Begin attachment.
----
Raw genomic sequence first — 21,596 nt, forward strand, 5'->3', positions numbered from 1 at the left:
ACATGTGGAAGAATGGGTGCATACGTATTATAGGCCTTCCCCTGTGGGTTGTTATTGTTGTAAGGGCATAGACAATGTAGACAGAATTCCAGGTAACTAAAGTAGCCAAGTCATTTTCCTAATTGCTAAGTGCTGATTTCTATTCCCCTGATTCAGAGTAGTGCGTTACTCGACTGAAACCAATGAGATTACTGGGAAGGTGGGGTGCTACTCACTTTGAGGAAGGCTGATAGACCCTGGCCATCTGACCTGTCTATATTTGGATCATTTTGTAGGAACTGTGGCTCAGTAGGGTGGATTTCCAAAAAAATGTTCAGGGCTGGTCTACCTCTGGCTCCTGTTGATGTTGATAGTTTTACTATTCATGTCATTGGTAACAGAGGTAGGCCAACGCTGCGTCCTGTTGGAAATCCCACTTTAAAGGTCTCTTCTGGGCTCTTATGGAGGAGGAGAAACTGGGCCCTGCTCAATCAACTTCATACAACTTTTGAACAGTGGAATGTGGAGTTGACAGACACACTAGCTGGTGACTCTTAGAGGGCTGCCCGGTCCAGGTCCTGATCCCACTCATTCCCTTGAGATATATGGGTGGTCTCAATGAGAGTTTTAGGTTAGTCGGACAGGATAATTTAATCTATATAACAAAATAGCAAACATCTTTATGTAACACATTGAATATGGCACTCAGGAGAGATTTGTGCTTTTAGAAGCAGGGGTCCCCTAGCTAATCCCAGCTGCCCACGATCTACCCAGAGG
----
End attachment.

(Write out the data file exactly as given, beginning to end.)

Raw genomic sequence first — 21,596 nt, forward strand, 5'->3', positions numbered from 1 at the left:
ACATGTGGAAGAATGGGTGCATACGTATTATAGGCCTTCCCCTGTGGGTTGTTATTGTTGTAAGGGCATAGACAATGTAGACAGAATTCCAGGTAACTAAAGTAGCCAAGTCATTTTCCTAATTGCTAAGTGCTGATTTCTATTCCCCTGATTCAGAGTAGTGCGTTACTCGACTGAAACCAATGAGATTACTGGGAAGGTGGGGTGCTACTCACTTTGAGGAAGGCTGATAGACCCTGGCCATCTGACCTGTCTATATTTGGATCATTTTGTAGGAACTGTGGCTCAGTAGGGTGGATTTCCAAAAAAATGTTCAGGGCTGGTCTACCTCTGGCTCCTGTTGATGTTGATAGTTTTACTATTCATGTCATTGGTAACAGAGGTAGGCCAACGCTGCGTCCTGTTGGAAATCCCACTTTAAAGGTCTCTTCTGGGCTCTTATGGAGGAGGAGAAACTGGGCCCTGCTCAATCAACTTCATACAACTTTTGAACAGTGGAATGTGGAGTTGACAGACACACTAGCTGGTGACTCTTAGAGGGCTGCCCGGTCCAGGTCCTGATCCCACTCATTCCCTTGAGATATATGGGTGGTCTCAATGAGAGTTTTAGGTTAGTCGGACAGGATAATTTAATCTATATAACAAAATAGCAAACATCTTTATGTAACACATTGAATATGGCACTCAGGAGAGATTTGTGCTTTTAGAAGCAGGGGTCCCCTAGCTAATCCCAGCTGCCCACGATCTACCCAGAGG